This project sought to quantify pressure fluctuations and fluid fluxes that could be expected in the far field for large scale CO2 storage in the Surat Basin; in an effort to reduce the risk for implementing large-scale CCS.
It focussed on regional to basin-scale modelling scenarios of the Precipice Sandstone, the overlying Evergreen seal and potential for impacts to the overlying Hutton aquifer.
A commercial reservoir simulator (Eclipse300TM) was used to run simulations of CO2 injection into a water-filled formation. First, a series of simulations were run on a simplistic idealised generic numerical model to establish the key factors affecting groundwater resources. This was done in order to understand how different processes interact and it bears no relation to any real CO2 injection site. Later, the methodology established from these simplistic generic simulations was applied to evaluate the effects of a large-scale CO2 injection in a more realistic regional Surat Basin model. A static geological model which was built for the ZeroGen Project was made available by the Queensland Geological Survey for this study. This static model was modified before use in the dynamic simulations. Pressure and salinity changes, at different locations in the groundwater and storage formations, were extracted from the numerical model forecast during and after the simulated CO2 injection. All of the simulations in this study were at the basin-scale and plume-scale effects which require finer scale grids were not investigated.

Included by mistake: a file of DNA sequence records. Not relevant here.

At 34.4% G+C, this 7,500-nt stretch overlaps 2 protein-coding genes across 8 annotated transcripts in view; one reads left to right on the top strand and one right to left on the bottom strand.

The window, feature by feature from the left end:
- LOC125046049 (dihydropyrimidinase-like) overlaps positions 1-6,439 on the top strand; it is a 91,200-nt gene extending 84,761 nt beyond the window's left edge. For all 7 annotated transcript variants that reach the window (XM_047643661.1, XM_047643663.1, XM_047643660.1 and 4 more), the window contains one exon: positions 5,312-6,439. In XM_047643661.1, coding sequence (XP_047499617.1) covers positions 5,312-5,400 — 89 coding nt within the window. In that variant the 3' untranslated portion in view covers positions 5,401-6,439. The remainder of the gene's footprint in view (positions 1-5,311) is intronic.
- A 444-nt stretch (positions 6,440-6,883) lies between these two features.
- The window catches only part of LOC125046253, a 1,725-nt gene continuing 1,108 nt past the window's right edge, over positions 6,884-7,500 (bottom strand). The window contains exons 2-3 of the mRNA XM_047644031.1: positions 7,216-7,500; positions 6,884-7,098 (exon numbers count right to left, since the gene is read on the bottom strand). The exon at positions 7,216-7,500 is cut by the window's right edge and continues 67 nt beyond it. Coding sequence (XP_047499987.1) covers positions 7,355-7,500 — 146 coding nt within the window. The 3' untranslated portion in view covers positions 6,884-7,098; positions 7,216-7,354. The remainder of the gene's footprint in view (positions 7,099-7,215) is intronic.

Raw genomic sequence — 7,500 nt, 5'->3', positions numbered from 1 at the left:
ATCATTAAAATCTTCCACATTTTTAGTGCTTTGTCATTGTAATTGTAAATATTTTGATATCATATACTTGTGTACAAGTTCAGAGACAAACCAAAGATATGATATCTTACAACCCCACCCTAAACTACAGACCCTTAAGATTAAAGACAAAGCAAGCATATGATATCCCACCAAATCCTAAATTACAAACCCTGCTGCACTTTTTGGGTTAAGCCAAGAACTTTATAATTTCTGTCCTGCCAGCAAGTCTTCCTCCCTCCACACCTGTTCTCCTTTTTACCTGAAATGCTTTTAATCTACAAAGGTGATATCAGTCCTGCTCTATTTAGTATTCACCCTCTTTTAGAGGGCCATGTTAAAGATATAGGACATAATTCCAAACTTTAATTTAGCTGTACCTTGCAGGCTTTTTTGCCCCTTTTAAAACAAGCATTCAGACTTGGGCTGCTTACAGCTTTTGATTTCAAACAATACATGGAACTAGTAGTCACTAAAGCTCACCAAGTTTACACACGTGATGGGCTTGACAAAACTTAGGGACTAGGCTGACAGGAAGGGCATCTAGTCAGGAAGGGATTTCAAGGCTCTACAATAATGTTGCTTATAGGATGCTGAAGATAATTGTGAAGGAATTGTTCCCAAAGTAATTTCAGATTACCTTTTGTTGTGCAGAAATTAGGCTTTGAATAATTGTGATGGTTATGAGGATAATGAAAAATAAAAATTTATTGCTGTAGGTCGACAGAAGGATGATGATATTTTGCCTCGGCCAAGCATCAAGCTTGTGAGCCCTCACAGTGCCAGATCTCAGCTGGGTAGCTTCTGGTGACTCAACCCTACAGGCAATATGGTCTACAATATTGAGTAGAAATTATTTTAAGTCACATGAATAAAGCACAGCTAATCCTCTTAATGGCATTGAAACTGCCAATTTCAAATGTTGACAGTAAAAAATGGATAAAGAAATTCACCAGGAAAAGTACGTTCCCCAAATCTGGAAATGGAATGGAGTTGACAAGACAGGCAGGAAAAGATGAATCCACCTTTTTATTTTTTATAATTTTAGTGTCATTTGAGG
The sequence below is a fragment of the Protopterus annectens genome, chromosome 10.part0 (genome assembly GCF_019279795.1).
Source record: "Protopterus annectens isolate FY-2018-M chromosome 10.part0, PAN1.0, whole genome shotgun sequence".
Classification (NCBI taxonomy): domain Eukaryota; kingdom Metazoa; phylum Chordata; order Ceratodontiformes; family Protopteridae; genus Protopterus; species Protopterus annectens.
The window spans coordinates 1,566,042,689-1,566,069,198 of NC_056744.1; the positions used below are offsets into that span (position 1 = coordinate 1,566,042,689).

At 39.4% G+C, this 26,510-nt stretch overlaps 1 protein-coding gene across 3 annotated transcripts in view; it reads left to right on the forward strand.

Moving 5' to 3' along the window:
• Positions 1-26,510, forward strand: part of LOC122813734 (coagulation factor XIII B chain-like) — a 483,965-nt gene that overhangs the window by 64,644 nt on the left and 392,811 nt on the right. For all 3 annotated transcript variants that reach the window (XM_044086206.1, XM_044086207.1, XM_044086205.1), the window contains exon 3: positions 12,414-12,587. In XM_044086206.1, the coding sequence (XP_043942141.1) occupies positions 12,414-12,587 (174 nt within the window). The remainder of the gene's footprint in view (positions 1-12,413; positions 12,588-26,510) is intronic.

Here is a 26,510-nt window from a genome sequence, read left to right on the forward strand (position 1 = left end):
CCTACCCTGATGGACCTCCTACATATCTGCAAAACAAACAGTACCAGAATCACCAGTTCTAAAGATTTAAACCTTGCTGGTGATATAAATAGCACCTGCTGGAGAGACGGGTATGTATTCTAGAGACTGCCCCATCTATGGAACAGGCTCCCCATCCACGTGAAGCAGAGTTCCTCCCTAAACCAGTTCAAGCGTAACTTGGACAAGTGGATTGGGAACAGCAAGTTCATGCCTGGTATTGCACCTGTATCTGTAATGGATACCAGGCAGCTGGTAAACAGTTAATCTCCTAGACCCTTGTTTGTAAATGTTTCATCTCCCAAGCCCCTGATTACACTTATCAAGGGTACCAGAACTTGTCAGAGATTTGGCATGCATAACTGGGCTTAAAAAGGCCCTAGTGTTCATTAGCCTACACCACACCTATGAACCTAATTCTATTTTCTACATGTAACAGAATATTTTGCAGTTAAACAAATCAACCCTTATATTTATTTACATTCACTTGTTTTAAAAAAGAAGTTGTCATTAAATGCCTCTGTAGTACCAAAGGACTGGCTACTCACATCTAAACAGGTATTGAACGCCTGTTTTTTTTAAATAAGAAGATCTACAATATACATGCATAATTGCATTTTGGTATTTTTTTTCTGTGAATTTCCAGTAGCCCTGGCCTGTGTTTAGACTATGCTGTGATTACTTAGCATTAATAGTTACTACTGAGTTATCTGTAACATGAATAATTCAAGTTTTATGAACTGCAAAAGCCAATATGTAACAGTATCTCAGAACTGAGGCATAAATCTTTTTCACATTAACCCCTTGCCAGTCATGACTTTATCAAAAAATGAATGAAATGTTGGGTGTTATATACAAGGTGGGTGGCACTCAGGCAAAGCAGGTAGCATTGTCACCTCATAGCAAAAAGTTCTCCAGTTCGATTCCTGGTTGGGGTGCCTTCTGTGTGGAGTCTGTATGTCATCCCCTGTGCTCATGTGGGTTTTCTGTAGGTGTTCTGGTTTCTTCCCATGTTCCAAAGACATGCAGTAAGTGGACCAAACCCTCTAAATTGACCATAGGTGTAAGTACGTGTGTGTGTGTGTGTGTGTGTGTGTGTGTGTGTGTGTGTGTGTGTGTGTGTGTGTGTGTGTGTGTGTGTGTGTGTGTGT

Previous studies have shown that pressure propagation in CO2 storage formations due to commercial-scale injection has a larger radius of influence than the plume of free-phase CO2 . As a result, it is expected that some portion of the brine residing in storage formations migrates away either vertically through top seal or laterally in the storage formation potentially towards updip shallow sections of the reservoir or even to the surface.
Therefore, when considering the impacts of geosequestration on groundwater resources, the potential for lateral displacement of saline formation water in the far-field of the injection site and its migration through the seal needs to be characterised. A new method has been developed to assess the possible impact of CO2 injection on groundwater resources by tracking salinity changes in a numerical model forecast. In all of the simulation scenarios the pressure build-up remains less than the fracture or threshold pressure of the seal.